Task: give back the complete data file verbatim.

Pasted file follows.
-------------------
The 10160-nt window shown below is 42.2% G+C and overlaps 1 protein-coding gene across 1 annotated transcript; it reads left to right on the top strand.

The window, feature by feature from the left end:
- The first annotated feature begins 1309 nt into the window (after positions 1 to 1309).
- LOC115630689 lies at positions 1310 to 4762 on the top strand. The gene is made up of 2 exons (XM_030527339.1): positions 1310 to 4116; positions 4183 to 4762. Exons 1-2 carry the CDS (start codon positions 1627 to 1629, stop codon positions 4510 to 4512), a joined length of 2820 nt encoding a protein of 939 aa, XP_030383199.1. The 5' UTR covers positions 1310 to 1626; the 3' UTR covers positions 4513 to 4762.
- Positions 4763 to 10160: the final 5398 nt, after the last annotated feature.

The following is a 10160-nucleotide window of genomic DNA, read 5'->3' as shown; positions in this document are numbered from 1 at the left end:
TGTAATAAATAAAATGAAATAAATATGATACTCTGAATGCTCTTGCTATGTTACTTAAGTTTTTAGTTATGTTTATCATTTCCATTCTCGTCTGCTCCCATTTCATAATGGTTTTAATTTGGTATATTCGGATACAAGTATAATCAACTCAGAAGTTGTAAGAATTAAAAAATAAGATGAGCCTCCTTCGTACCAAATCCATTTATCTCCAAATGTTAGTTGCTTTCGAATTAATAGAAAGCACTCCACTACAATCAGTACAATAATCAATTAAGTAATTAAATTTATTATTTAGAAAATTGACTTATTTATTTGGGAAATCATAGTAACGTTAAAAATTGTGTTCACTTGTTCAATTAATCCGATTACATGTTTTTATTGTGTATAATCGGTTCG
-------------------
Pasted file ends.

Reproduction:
The 10160-nt window shown below is 42.2% G+C and overlaps 1 protein-coding gene across 1 annotated transcript; it reads left to right on the top strand.

The window, feature by feature from the left end:
- The first annotated feature begins 1309 nt into the window (after positions 1 to 1309).
- LOC115630689 lies at positions 1310 to 4762 on the top strand. The gene is made up of 2 exons (XM_030527339.1): positions 1310 to 4116; positions 4183 to 4762. Exons 1-2 carry the CDS (start codon positions 1627 to 1629, stop codon positions 4510 to 4512), a joined length of 2820 nt encoding a protein of 939 aa, XP_030383199.1. The 5' UTR covers positions 1310 to 1626; the 3' UTR covers positions 4513 to 4762.
- Positions 4763 to 10160: the final 5398 nt, after the last annotated feature.

The following is a 10160-nucleotide window of genomic DNA, read 5'->3' as shown; positions in this document are numbered from 1 at the left end:
TGTAATAAATAAAATGAAATAAATATGATACTCTGAATGCTCTTGCTATGTTACTTAAGTTTTTAGTTATGTTTATCATTTCCATTCTCGTCTGCTCCCATTTCATAATGGTTTTAATTTGGTATATTCGGATACAAGTATAATCAACTCAGAAGTTGTAAGAATTAAAAAATAAGATGAGCCTCCTTCGTACCAAATCCATTTATCTCCAAATGTTAGTTGCTTTCGAATTAATAGAAAGCACTCCACTACAATCAGTACAATAATCAATTAAGTAATTAAATTTATTATTTAGAAAATTGACTTATTTATTTGGGAAATCATAGTAACGTTAAAAATTGTGTTCACTTGTTCAATTAATCCGATTACATGTTTTTATTGTGTATAATCGGTTCG